To us, that is a big sign that FUR is just not priced to buy. Compared to its closest competitor Acadia Realty Trust (AKR), FUR has a lower market cap (308.6M vs AKR’s $789.7M), but it also has almost the same net income ($24.4M vs AKR’s $24.6M) and a lower price to earnings ratio (11.46 to AKR’s 15.69). In other words, its numbers are good but it seems priced fairly. The best play with this stock is to either buy when market momentum drives it lower, like close to $8, or buy it as a long position, but, for our money, we will look elsewhere.
AT&T (T) provides telecom services worldwide. It offers a range of products, including wireless voice, data, fixed line and Internet services. Berkowitz had been bullish on this stock in the fourth quarter of 2010, buying 9,380,700 shares at an average price of $28.67. The next quarter, Berkowitz sold the majority of his position. The average share price was $28.43. He retained just 642,700 shares of T, which he sold in the second quarter of 2011 when the average price was $30.90. In the third quarter, Berkowitz opened a “new” position in T, but it was much smaller than his previous holdings, at just 160,000 shares.
We like T, but not at this price. It has a one-year target estimate of $31.90 and pays a $1.72 dividend (6.20% of its current trade price) and its numbers are decent but it really only works at a lower price (around $28) or strictly as a long-term dividend play. T is involved in a possible merger with T-Mobile, so the opportunities are there, but the barriers in the way of that deal may be insurmountable and there just is not enough upside at its current price.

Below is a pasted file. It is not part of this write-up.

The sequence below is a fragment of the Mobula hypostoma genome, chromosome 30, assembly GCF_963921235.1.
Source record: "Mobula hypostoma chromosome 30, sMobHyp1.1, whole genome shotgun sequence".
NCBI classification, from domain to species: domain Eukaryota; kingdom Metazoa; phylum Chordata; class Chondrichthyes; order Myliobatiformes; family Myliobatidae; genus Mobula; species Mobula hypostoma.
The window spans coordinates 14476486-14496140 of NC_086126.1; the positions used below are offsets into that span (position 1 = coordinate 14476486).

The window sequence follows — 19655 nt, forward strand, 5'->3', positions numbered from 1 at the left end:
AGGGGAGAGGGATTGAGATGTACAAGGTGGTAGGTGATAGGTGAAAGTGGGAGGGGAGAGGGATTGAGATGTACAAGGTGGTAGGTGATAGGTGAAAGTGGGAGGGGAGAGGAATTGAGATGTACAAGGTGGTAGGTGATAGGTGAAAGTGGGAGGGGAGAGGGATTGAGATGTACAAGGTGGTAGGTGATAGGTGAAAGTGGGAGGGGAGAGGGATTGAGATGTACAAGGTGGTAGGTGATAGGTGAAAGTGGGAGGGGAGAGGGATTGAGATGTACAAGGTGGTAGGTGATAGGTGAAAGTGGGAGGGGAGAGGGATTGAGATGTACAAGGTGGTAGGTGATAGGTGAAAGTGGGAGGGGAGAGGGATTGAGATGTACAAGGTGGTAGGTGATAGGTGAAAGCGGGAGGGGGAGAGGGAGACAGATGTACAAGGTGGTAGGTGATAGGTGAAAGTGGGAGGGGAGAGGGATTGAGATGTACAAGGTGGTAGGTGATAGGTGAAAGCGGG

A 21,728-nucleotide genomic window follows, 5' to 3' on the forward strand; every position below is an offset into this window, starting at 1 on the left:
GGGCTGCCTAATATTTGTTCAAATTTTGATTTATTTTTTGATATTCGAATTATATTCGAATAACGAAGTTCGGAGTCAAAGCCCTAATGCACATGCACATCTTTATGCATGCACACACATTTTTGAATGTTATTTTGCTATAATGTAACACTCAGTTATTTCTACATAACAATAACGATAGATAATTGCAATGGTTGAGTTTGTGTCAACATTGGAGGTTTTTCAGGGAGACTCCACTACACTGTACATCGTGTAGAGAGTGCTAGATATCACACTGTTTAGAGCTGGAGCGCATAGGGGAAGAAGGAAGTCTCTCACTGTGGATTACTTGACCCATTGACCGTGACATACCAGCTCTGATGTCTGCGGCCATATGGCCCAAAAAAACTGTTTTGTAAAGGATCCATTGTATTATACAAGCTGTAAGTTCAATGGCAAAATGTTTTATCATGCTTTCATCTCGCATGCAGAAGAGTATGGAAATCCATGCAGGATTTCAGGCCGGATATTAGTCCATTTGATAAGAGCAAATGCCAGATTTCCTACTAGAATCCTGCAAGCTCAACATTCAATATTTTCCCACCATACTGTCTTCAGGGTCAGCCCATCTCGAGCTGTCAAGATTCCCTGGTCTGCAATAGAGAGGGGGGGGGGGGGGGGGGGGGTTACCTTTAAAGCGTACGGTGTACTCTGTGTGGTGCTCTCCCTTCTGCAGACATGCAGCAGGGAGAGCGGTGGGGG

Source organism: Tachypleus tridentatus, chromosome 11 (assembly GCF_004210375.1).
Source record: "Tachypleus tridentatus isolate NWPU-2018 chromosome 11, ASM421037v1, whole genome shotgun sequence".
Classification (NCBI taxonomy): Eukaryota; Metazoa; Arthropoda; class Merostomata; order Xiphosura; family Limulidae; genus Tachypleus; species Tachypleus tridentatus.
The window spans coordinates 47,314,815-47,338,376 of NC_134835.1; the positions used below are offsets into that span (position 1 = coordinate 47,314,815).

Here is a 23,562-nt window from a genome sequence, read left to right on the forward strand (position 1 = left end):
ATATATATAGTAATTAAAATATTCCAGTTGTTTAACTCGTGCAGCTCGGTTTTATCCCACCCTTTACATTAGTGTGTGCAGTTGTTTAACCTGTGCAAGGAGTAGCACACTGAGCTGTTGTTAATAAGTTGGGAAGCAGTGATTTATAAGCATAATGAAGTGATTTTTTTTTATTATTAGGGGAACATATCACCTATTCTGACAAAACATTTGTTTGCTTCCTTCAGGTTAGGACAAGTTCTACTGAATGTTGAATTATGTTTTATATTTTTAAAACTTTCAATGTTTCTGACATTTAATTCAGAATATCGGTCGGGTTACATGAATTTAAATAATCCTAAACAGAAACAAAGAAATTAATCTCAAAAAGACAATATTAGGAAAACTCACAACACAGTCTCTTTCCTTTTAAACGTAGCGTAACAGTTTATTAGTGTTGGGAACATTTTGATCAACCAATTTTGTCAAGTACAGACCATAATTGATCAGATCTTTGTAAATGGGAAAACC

Verizon Communications (VZ) is a domestic wireless and wireline company that provides voice and data services. VZ is a “new” position for Berkowitz. He had bought a new position of 7,402,400 shares originally in the fourth quarter 2010 when the average share price was $33.23. He sold over 90% of that position the next quarter, after the average share price swelled to $36.21 a share, then he sold out of his remaining position in the subsequent quarter.
Berkowitz took a small “new” position in the third quarter of 2011, buying just 130,000 shares. The average share price was $36.08. VZ is was trading around $38 at end of business on November 30 and has a one-year estimate of $39.14 a share as well as a $2.00 dividend (5.70% dividend yield). The combination makes VZ a good dividend play but for investors looking for upside, waiting until the stock is under $36 would be smartest.
Vodafone Group (VOD) provides telecom and data services worldwide, and now includes significant parts of Africa. It also supplies smart devices, like smartphones and tablets, as well as alternative ways of connecting to the Internet, such as a WebBox that lets users access the Internet through their television sets, and broadband sticks. Berkowitz initiated his position in the company during the second quarter 2011, buying 280,000 shares. The average share price then was $27.69. Berkowitz did not change his stake in the company during the third quarter.
As of November 30, VOD was trading at $27.15. It has a one-year estimate of $33.72 and pays a 97 cents dividend (3.80% dividend yield at its current price). I like VOD and see nothing but upside for the company. It has a low beta of 0.62, suggesting that it moves independently of the market. VOD also has a larger market cap than its closest competitor Deutsche Telekom (OTCQX:DTEGY), coming in at $138.8B to DTEGY’s $55.5B. It also has higher quarterly growth (4.10% to DTEGY’s -4.10%) and a lower price to earnings ratio (12.81 to DTEGY’s 30.54).